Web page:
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It would be hard not to see the effects of climate change, especially in recent months. Countless studies have come out to describe how the Earth’s rising temperature is affecting each of us. A new series of studies has shared how this generation is not the only one in trouble when it comes to climate change.

A special issue of the Paediatric and Perinatal Epidemiology journal contains a group of recent studies. These studies examine the various ways in which climate change is impacting the development and health of fetuses, babies, and children.

Titled Climate Change and Reproductive, Perinatal, and Paediatric Health, the issue reveals how climate change is already negatively impacting the next generation.

Climate Change and Its Effect On Pregnancies and Babies

“From the very beginning, from preconception, through early childhood into adolescence, we’re starting to see important impacts of climate hazards on health,” Professor Gregory Wellenius, researcher and co-editor of the special issue.

1. Premature births

One of the studies set out to decipher if “acute exposure to extreme heat”  would increase the likelihood of one giving birth between 20 and 37 weeks of pregnancy.


Photo by Pavel Danilyuk from Pexels

The study found that premature births were 16% more likely to happen in areas experiencing heatwaves.

Pre-existing health conditions are also a factor

The issue also featured a study that revealed that pregnant women with pre-existing conditions, such as having diabetes and high blood pressure, as well as cigarette smoking while pregnant, also had an even higher risk of preterm birth, especially when combined with the heat.

2. Foetal gastroschisis

Foetal gastroschisis is a birth defect where the baby’s intestines are found outside its body. According to research, cases may be rising and this may be linked to climate change.

According to the issue, there may be a link between the increased frequency and intensity of wildfires and the rise in foetal gastroschisis cases. The findings revealed there is an almost 30% rise in the risk of foetal gastroschisis in mothers living close to wildfires during their first trimester of pregnancy.

3. Future weight gain

Growing obesity rates among children is a serious health issue that needs to be addressed. As such, it appears that tackling climate change can help to manage the aforementioned issue.

Colours and baby well being

Image by kbt1016 from Pixabay

An Israeli study analyzed 200 000 births. They found that babies exposed to the highest 20% of night-time temperatures faced a 5% higher risk of fast weight gain. According to the researchers, the study’s implications need to be taken seriously. This is especially because infancy helps to better determine the adult weight and because obese people may suffer more in extreme heat.

What about fertility rates?

While the special issue doesn’t address climate change and fertility, other studies have touched on this topic.

For one, a study published last year in Nature Reviews Endocrinology found a potential link between increased fossil fuel pollution and reduced fertility rates.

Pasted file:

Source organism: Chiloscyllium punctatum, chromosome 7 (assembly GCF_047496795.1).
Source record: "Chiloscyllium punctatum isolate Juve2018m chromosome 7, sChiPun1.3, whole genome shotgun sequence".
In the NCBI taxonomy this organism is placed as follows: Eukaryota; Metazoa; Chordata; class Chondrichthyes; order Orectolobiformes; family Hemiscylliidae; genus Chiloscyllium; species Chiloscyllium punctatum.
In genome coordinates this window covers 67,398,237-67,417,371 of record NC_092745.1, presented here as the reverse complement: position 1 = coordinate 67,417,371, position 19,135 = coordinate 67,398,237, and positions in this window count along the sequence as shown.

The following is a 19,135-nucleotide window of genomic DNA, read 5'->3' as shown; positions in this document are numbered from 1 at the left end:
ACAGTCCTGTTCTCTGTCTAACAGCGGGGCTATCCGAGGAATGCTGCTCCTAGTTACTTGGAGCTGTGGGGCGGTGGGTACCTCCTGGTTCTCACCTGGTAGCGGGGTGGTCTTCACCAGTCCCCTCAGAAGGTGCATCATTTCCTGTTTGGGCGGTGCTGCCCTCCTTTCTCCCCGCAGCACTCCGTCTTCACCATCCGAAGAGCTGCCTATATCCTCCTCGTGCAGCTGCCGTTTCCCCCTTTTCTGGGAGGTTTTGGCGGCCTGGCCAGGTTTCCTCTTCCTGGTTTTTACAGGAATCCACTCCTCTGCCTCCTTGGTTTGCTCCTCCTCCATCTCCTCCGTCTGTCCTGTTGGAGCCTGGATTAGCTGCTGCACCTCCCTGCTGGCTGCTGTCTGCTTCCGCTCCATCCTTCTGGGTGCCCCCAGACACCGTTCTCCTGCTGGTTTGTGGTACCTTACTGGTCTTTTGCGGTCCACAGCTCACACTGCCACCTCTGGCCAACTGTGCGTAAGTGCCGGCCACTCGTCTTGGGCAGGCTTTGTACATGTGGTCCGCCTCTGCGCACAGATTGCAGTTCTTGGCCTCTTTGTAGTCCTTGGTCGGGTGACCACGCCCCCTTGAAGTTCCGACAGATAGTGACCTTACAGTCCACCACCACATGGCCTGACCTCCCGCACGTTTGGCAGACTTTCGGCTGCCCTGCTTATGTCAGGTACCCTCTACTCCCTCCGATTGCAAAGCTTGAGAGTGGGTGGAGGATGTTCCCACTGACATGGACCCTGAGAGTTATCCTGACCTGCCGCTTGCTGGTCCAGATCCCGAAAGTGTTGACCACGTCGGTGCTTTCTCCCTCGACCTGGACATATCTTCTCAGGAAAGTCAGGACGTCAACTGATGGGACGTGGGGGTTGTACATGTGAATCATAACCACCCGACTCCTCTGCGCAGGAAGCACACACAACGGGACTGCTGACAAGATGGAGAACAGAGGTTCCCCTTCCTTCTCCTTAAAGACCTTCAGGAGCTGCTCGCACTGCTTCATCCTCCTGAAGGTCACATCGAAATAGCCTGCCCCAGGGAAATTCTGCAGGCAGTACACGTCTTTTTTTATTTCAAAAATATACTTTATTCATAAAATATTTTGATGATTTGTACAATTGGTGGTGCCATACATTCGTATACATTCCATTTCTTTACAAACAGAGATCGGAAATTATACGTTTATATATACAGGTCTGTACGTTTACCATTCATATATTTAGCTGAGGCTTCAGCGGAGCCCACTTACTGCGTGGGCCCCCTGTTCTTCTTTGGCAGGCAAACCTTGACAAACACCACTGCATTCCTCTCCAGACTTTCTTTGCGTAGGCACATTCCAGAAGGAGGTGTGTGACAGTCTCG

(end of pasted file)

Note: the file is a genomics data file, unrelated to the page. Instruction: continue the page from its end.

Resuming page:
Additionally, a separate Chinese study found that women living with moderately higher levels of small-particle pollution faced a 20% greater risk of infertility [not becoming pregnant within a year of trying].

Bottom line

“Failure to urgently address the reproductive, perinatal and paediatric health impacts of climate change will perpetuate and worsen reproductive injustices, wherein the most marginalised populations will be deprived of their ability to procreate and safely parent their children.”

The professors also shared that mothers from marginalized backgrounds are more exposed to the effects of climate change. As such, the entire issue becomes a ‘health equity and justice issue.’

Therefore, it becomes the responsibility of every individual to help fight for environmental justice and to hold those in power accountable.


Li, Q., Zheng, D., Wang, Y., Li, R., et al. (2021). Association between exposure to airborne particulate matter less than 2.5 μm and human fecundity in China. Environment international, 146, 106231.

Skakkebæk, N.E., Lindahl-Jacobsen, R., Levine, H. et al. (2021). Environmental factors in declining human fertility. Nat Rev Endocrinol.

Wesselink, A. K., & Wellenius, G. A. (2022). Impacts of climate change on reproductive, perinatal and paediatric health. Paediatric and perinatal epidemiology, 36(1), 1–3.

Pie Mulumba

Pie Mulumba

Pie Mulumba is a beauty and wellness writer who has a passion for poetry, equality, natural hair, and skin-care. With a journalism degree from Pearson's Institute of Higher Education, and identifiable by either her large afro or colorful locks, Pie aspires to continuously provide the latest information, be it beauty or wellness, on how one can adopt a healthy lifestyle on a day-to-day basis.

The content in this editorial is for general information only and is not intended to provide medical or other professional advice. For more information on your medical condition and treatment options, speak to your healthcare professional.